President Reagan is being denied, in some quarters, personal credit for arranging the American part of the Marcos-to-Aquino transition. It's said that his Philippine policy succeeded despite him; aides conducted it behind his back. His evident readiness at one point to go with President Marcos, on grounds that both sides had cheated and the opposition had survived to fight another day, is cited as the clincher.

It seems to me only fair, however, to give Reagan the lion's share of what lesser credit should flow to the American government after the Filipinos are acknowledged as their own true redeemers. The evidence is that he was in control of the policy from the start. And he traversed an awesome political distance in order to occupy the position he finally held.

For the liberals, the Philippines was always an easy case. Marcos was a tyrant who had hoked up a communist threat and hijacked a democracy, and he should somehow be removed: it was nearly as simple as that.

For conservatives, however, it was always a hard case. Marcos seemed the very model of the authoritarian ruler who, for all his flaws, needed to be indulged because he was a strategic asset to the United States and represented something superior to the worst-case but not implausible alternative of a leftist takeover.

His country had long provided crucial bases. He had supported America's most trying postwar Asian enterprise, the Vietnam war. At the end he had lost proportion, but over the years he had given what most Americans considered good value: Jimmy Carter, after all, renewed the bases.

Reagan had hanging over him, too, the specter of the sharp leftward turn of Nicaragua and the fundamentalist orgy of Iran following what turned out to be failing Carter efforts to locate a center that would hold. These were efforts that Reagan and many supporters had denounced as destabilizing.

Nonetheless, he set aside his natural hesitations and formally adopted -- keep in mind, in 1984 -- the interventionist policy of trying to save the Philippines from Ferdinand Marcos. Only once, on that single day after the elections, was he to wobble conspicuously. To the very end Marcos desperately probed to find some political space between Reagan and members of his administration, and found none.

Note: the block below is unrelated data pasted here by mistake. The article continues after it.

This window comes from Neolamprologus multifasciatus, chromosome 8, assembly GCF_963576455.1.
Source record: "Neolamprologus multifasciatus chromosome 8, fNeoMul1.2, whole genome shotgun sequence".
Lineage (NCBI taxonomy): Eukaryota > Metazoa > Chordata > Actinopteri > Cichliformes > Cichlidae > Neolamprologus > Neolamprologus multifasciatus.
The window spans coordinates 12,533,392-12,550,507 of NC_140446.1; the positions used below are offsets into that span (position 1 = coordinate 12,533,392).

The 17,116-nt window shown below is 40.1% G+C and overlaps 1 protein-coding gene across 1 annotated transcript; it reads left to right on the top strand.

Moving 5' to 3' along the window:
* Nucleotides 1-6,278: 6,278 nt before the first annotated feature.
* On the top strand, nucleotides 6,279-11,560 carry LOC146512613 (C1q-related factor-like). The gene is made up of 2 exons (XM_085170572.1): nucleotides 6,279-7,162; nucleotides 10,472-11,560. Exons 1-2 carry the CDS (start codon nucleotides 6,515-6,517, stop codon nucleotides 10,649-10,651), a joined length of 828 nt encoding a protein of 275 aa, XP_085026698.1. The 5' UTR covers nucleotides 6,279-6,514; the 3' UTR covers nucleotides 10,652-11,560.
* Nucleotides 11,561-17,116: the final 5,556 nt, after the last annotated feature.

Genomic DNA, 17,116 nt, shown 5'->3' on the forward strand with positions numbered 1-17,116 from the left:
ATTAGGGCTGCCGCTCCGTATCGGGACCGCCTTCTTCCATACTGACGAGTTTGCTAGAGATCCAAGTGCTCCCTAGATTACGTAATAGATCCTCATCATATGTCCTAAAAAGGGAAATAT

No wonder that, as a Reagan aide said this week, the president's pleasure in the Philippines' peaceful passage was tinged by sadness at what had happened to Marcos. It would have been weak and wrong to have let American policy be guided by this sentiment, but to have felt it and subdued it adds a becoming human dimension.

Thus did a deeply anticommunist president -- incredibly, for the second time in as many weeks, counting Haiti -- end up traordinary position of helping to bring down a friendly, avowedly anticommunist government.

We are getting a better idea of how Reagan arrived at what is far and away his finest diplomatic hour in five-plus years -- this, oddly, just as he had finished staging a flat and forced celebration of what he regards as its finest military hour, the Grenada invasion of 1983:

*Because of the unique historical relationship of the two countries, the United States had the multi-channeled access to Philippine politicians and people that allowed it to bring timely influence to bear.

*The Philippines is a developed and politically mature enough country to have produced a democratic opposition that even the most skeptical Americans were ready to bet on by the time Marcos had provided a televised lesson in electoral fraud.

*The communist guerrillas and their civilian comrades sat out the elections, leaving Corazon Aquino to win without accumulating any debt to the men with the guns and leaving them shorn of their principal target, the "U.S.-Marcos dictatorship."

*The administration had its act together.

The lesson Reagan finally learned, and taught, is that there need be no contradiction between advancing democracy and resisting communism. To think of one as the exclusive task of liberals and the other of conservatives makes little sense. The Philippines was one place -- not a typical place but not a singular place either -- where the two goals had to be pursued in tandem.

What the Filipinos did for themselves, with a little help from their American friends, was to buy a bit of time to deal with a dire national rot. Now comes the hard part: making Philippine democracy work.